Horn Do: A Sonic Flâneur in North Kolkata

Rath, Richard Cullen
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University of Hawaii at Manoa Center for South Asian Studies
Since 1994, I have made periodic trips to North Kolkata, and recorded bits and pieces of the soundscape of the neighborhoods and streets: strolling chai wallas, bus conductors, chow mein sizzling on a griddle rhythmically punctuated by the clang of the spatula, weddings and pujas, and the ever present din of horns and bells from every form of locomotion imaginable, all trying to pass. I will present my understanding of this rich soundscape for the purpose of discussion, using it as the grounds for framing the somewhat new and burgeoning fields of sound studies and sensory history to show their pertinence to South Asian studies by opening our understanding of urban space beyond the visual. The ocularcentrism of the academy occludes as much as it reveals about the organization of social relations in this setting, and opening the ears reveals a rich order, perhaps a grammar, to the neighborhood. I approach the subject as an embedded outsider and will use clips from my recordings to present. Perhaps because of a habit of keen listening and a fascination with the sonic in history and everyday life, and perhaps because of my displacement from my linguistic comfort zone, the usual sensory filters are dislocated. I argue that this is not necessarily a problem because the sounds that are normally filtered out and that usually pass unnoticed often resonate with social meaning and a sense of place.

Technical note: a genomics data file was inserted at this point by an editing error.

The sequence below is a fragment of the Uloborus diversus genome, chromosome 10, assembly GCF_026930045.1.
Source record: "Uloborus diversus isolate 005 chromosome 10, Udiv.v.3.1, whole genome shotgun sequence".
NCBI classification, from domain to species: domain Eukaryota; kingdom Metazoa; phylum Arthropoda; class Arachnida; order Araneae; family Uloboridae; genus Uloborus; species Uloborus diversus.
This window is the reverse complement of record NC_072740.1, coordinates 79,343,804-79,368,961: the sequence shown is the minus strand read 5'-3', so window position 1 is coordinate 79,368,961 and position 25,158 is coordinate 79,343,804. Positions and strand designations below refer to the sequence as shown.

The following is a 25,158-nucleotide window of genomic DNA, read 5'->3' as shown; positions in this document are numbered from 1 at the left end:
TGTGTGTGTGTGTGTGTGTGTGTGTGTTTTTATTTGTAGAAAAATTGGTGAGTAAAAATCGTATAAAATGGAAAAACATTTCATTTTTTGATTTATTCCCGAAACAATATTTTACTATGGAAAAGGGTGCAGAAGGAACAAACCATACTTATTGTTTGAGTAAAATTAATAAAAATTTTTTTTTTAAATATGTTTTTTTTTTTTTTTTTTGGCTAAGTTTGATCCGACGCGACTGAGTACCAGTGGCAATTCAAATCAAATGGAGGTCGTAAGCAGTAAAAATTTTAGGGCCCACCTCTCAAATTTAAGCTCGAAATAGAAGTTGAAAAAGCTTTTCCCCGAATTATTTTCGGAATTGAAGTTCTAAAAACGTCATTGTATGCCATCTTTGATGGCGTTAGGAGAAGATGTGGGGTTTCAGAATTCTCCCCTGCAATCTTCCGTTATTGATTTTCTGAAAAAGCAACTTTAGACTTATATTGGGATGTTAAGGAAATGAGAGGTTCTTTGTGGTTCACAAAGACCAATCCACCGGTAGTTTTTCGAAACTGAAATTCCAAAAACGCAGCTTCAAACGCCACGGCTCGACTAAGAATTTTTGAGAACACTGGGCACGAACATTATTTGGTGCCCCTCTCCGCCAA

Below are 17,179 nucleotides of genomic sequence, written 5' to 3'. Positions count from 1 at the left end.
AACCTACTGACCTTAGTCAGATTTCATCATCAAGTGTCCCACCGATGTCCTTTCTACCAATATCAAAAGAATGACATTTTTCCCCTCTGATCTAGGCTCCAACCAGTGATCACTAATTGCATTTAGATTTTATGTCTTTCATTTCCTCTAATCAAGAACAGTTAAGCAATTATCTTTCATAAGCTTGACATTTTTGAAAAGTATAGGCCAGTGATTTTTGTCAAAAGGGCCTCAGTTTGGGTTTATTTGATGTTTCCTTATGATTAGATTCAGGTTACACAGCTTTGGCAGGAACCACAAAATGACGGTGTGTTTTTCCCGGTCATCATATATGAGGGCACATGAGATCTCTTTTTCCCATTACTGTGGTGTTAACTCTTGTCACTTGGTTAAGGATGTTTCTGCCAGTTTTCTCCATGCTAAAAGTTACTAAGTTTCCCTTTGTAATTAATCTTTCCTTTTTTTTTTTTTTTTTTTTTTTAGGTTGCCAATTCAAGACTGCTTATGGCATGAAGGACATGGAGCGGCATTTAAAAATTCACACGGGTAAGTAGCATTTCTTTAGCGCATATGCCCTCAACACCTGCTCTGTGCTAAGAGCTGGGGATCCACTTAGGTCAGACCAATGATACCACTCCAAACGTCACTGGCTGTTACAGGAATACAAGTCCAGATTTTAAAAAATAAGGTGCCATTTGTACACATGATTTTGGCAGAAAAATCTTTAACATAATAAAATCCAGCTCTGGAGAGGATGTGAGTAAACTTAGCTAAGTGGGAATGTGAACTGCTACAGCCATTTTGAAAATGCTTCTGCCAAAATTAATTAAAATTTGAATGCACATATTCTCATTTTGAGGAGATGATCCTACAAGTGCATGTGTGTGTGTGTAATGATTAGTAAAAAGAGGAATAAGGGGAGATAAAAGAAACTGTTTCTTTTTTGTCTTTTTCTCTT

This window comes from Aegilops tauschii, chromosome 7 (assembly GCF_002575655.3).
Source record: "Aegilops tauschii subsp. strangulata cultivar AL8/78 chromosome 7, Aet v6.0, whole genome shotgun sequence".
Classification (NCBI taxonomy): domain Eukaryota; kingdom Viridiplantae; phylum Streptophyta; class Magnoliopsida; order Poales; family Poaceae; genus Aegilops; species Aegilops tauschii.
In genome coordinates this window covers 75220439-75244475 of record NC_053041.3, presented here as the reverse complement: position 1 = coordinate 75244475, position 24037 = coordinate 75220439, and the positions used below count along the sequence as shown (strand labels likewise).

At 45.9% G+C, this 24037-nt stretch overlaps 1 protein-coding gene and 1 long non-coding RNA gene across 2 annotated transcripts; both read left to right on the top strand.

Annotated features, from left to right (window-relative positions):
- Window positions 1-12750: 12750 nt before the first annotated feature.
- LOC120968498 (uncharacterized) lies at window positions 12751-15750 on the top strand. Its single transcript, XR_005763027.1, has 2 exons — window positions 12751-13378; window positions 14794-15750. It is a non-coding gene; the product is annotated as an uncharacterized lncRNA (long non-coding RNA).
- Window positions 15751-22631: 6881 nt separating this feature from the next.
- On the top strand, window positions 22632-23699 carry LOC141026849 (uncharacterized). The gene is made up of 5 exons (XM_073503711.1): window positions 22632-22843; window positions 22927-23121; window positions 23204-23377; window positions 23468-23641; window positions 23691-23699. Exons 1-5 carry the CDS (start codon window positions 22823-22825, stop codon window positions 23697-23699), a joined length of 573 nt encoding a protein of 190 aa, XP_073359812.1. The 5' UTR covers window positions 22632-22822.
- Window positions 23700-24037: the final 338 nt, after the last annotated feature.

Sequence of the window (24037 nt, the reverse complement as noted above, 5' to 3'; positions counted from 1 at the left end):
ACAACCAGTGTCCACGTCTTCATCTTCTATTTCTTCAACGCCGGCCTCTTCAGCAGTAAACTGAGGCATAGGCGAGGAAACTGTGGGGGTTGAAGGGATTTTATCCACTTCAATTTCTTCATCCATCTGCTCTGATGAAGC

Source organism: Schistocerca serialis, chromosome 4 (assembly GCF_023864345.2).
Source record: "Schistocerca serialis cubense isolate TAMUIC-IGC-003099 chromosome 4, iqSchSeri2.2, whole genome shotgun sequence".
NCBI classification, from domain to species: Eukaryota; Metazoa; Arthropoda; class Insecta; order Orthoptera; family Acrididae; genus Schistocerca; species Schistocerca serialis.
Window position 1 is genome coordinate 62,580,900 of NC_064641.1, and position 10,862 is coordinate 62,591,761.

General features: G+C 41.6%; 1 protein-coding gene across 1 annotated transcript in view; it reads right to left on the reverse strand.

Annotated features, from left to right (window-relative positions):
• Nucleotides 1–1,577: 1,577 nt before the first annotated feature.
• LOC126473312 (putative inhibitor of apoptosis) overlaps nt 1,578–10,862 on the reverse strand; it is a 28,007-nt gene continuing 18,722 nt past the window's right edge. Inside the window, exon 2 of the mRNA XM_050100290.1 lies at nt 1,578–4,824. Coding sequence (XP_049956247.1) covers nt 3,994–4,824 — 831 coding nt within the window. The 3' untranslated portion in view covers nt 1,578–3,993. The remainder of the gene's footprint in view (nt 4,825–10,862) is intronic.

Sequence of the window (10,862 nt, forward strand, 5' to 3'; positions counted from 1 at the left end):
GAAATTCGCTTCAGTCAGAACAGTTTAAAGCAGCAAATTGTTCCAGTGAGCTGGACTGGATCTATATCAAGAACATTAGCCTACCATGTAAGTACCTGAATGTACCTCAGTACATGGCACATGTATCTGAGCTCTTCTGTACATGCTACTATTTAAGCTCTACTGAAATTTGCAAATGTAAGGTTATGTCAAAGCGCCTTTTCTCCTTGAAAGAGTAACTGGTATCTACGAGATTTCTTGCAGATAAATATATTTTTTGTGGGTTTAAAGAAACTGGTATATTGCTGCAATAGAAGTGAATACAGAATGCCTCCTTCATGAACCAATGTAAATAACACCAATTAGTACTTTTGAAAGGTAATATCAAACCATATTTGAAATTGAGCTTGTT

Rath, Richard Cullen, "Horn Do: A Sonic Flâneur in North Kolkata." Paper presented at the Center for South Asian Studies 30th Annual Symposium, "Sensing South Asia," April 17-19, 2013.
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